Monday, June 20, 2005

The Political Is Personal (With Apologies to Second Wave Feminism)

When does the personal articulate with the public? How does the personal articulate with the rigorous, erudite, lucid front stage persona? When does the "public persona" become an alibi for the cruelty, prejudice, hatred that we indulge in private?

But, also, dear reader, when does your fascination with the personal sprout into a figleaf, a cover for your laziness and unwillingness to engage seriously with that person or movement you have been conditioned to dismiss? An alibi for your graduate seminar posturing? Discuss....

"Rousseau, who apotheosized primal virtue, abandoned all five children that he had with Therese, his illiterate servant-wife. The self-styled expert on child-rearing gave them to orphanages, where "most of them soon died."

Schopenhauer celebrated art's beauty and joy, but displayed a willful ugliness toward everyone in his life. He won particular notoriety for throwing a noisy seamstress / neighbor down the stairs, hurting her so badly it ended her sewing career.

Bertrand "Dirty Bertie" Russell, who declared one of his three great passions to be "unbearable pity for the suffering of mankind," contributed his share: The unstoppable rake's madcap womanizing over more than six decades (he lived till 97) caused havoc among his endless lovers and damaged children....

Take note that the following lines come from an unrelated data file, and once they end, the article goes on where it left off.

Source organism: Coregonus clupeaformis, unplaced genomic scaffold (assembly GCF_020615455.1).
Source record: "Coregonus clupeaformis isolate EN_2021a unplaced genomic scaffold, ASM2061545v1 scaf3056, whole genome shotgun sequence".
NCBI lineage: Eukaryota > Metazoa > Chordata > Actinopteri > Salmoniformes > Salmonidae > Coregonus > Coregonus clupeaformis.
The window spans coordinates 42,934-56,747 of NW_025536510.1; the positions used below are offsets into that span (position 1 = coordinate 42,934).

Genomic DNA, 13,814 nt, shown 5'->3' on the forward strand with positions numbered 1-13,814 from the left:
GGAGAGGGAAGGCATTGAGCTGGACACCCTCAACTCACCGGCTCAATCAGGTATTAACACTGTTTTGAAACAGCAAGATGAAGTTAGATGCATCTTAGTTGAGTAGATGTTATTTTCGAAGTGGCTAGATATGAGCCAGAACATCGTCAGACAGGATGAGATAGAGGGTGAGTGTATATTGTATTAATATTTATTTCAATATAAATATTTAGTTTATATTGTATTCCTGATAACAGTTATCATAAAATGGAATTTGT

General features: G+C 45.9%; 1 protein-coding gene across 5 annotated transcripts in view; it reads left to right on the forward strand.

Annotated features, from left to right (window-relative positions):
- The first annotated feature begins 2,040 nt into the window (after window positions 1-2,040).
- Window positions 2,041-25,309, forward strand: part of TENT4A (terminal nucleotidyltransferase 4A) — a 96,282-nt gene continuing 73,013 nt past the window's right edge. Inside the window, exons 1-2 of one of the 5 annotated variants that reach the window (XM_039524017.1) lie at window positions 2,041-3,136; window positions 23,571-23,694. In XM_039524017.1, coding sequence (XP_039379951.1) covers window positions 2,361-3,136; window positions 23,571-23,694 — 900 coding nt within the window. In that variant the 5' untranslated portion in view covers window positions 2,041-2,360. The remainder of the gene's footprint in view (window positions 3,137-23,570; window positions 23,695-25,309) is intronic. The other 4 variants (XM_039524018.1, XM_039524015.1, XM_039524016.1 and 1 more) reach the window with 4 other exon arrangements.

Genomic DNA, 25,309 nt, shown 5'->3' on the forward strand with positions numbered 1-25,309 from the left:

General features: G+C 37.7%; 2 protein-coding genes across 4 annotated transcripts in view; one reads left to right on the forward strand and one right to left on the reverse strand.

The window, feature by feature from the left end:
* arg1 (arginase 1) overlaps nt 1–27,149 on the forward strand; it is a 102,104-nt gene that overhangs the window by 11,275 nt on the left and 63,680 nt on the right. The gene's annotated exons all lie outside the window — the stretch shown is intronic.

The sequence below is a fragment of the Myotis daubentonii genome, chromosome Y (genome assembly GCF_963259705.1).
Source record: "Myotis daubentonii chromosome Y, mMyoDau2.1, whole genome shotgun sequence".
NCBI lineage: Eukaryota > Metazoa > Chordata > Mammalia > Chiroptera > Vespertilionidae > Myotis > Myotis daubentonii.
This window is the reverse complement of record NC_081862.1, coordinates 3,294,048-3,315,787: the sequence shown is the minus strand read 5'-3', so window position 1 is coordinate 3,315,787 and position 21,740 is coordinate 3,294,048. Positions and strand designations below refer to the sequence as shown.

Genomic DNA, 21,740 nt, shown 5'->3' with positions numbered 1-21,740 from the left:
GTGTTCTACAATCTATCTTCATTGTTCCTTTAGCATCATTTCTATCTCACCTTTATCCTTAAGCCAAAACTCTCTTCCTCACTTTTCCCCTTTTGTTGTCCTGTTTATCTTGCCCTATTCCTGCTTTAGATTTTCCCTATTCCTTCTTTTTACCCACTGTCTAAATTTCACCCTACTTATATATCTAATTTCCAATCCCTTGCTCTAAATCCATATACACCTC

The masochistic and ungrateful Rousseau, who once announced himself "a disciple of Jesus Christ, not of priests," stole, lied and sponged off others almost as much as he wrote.

Russell seduced his daughter-in-law when already an octogenarian. Schopenhauer, a moneyed sort most of his life, insisted "that a bank clerk should bring the interest on his [large] wealth to his lodgings every week to be counted." He also, during the brief liberal 1848 revolution in Frankfurt, "welcomed government troops into his apartment so that they could shoot down on demonstrators."

Schopenhauer ... castigated Hegel ("That clumsy and nauseating charlatan") for shaping his philosophy to accord with the growth of state power. (Schopenhauer's resentment extended so far that he scheduled his own Berlin lectures at the same time as Hegel's, a move that simply earned him more empty seats.) Yet he also appears to have adopted some positions out of prudence or convenience.

"I have always thought and still think myself the best of men," Rousseau once asserted."

(From Carlin Romano, "The-not-so-great-acts-of-the-great-philosophers," Inquirer, on Nigel Rodgers and Mel Thompson's Philosophers Behaving Badly).


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